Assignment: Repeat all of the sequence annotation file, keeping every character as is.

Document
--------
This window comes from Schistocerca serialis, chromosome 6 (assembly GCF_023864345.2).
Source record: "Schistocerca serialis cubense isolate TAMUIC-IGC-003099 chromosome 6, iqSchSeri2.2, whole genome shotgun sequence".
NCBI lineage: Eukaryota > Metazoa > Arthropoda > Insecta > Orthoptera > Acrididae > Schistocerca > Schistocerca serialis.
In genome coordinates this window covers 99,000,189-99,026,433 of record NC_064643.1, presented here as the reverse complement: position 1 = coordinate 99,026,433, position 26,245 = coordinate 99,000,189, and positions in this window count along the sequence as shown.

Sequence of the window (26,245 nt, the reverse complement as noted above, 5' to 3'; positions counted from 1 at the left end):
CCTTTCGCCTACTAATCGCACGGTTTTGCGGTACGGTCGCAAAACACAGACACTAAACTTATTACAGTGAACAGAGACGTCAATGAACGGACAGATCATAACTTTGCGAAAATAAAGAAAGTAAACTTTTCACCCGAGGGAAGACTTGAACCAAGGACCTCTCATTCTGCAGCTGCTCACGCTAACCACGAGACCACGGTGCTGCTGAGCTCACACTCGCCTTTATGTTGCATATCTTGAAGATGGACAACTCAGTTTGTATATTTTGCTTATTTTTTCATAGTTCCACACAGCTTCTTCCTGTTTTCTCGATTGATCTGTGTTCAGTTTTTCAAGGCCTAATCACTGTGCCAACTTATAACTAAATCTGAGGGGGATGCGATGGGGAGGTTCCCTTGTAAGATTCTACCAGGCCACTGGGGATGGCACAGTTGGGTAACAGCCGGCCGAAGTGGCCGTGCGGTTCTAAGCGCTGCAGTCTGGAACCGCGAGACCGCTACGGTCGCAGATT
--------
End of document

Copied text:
This window comes from Schistocerca serialis, chromosome 6 (assembly GCF_023864345.2).
Source record: "Schistocerca serialis cubense isolate TAMUIC-IGC-003099 chromosome 6, iqSchSeri2.2, whole genome shotgun sequence".
NCBI lineage: Eukaryota > Metazoa > Arthropoda > Insecta > Orthoptera > Acrididae > Schistocerca > Schistocerca serialis.
In genome coordinates this window covers 99,000,189-99,026,433 of record NC_064643.1, presented here as the reverse complement: position 1 = coordinate 99,026,433, position 26,245 = coordinate 99,000,189, and positions in this window count along the sequence as shown.

Sequence of the window (26,245 nt, the reverse complement as noted above, 5' to 3'; positions counted from 1 at the left end):
CCTTTCGCCTACTAATCGCACGGTTTTGCGGTACGGTCGCAAAACACAGACACTAAACTTATTACAGTGAACAGAGACGTCAATGAACGGACAGATCATAACTTTGCGAAAATAAAGAAAGTAAACTTTTCACCCGAGGGAAGACTTGAACCAAGGACCTCTCATTCTGCAGCTGCTCACGCTAACCACGAGACCACGGTGCTGCTGAGCTCACACTCGCCTTTATGTTGCATATCTTGAAGATGGACAACTCAGTTTGTATATTTTGCTTATTTTTTCATAGTTCCACACAGCTTCTTCCTGTTTTCTCGATTGATCTGTGTTCAGTTTTTCAAGGCCTAATCACTGTGCCAACTTATAACTAAATCTGAGGGGGATGCGATGGGGAGGTTCCCTTGTAAGATTCTACCAGGCCACTGGGGATGGCACAGTTGGGTAACAGCCGGCCGAAGTGGCCGTGCGGTTCTAAGCGCTGCAGTCTGGAACCGCGAGACCGCTACGGTCGCAGATT